The world is in the midst of a global food crisis, with projections showing that as many as 670 million people will still face hunger by 2030.
This is the view of a newsletter published by the World Bank as part of its global food security campaign.
“Shocks from climate change, a global water crisis, loss of biodiversity, and other challenges continue to weaken food security and force more people into hunger,” the document says.
“And while the current approach of responding to food crises through short-term measures – coupled with resilience building efforts – makes a difference, it is not sufficient to fully address all underlying factors causing the crisis.
“It is critical to transform global food systems to that they are conducive to healthy and resilient people, planet and economies.”
The World Bank is taking a multi-pronged approach to these challenges, supporting production and producers, increasing trade in food and agriculture inputs, supporting vulnerable households, and investing in sustainable food and nutrition.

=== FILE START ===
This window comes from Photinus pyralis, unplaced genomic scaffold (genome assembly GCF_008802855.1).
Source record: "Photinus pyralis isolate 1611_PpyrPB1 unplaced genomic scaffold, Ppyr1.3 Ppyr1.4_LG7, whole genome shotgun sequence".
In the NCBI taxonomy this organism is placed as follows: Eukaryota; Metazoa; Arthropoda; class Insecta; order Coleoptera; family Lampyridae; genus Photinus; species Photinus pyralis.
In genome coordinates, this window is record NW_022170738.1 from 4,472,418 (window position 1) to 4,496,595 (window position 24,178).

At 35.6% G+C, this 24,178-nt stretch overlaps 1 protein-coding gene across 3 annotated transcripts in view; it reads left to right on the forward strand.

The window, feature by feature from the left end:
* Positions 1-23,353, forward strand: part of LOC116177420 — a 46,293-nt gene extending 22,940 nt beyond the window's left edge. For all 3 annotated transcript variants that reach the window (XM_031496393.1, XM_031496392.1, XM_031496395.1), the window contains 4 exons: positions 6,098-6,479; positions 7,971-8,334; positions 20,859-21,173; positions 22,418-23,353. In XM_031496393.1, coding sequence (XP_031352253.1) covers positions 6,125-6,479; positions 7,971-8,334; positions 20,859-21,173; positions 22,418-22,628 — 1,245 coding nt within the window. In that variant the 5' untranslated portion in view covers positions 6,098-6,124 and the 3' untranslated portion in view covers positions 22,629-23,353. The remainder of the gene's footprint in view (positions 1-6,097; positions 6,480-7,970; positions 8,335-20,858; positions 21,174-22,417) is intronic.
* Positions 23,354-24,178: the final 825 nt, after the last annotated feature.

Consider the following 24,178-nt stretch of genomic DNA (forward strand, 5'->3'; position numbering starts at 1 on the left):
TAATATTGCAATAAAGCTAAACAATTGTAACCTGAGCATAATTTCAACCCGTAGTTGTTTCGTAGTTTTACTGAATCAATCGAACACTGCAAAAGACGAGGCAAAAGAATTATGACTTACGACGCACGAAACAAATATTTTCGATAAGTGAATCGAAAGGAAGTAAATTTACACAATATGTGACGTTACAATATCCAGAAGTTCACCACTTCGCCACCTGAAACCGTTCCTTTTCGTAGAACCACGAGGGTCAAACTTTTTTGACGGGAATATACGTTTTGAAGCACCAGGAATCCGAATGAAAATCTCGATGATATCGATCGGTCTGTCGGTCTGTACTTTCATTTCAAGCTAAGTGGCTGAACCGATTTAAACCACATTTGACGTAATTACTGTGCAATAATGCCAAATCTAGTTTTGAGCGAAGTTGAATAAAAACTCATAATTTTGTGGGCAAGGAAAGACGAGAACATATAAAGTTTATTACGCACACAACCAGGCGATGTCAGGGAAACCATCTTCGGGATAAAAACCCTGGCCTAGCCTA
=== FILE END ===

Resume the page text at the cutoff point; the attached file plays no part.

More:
The objective is to help countries not only address food-related emergencies, but “create sustainable solutions so that the next emergency is avoided”.
The newsletter details small projects which are helping people and communities produce food in the Central African Republic, Madagascar and Jordan.
The World Bank also publishes a regular food security update.
The 2023 State of Food Insecurity and Nutrition in the World report from the Food and Agricultural Organisation (FAO) highlights the state of global hunger and food insecurity and the challenges and opportunities that urbanisation presents in the context of agrifood systems.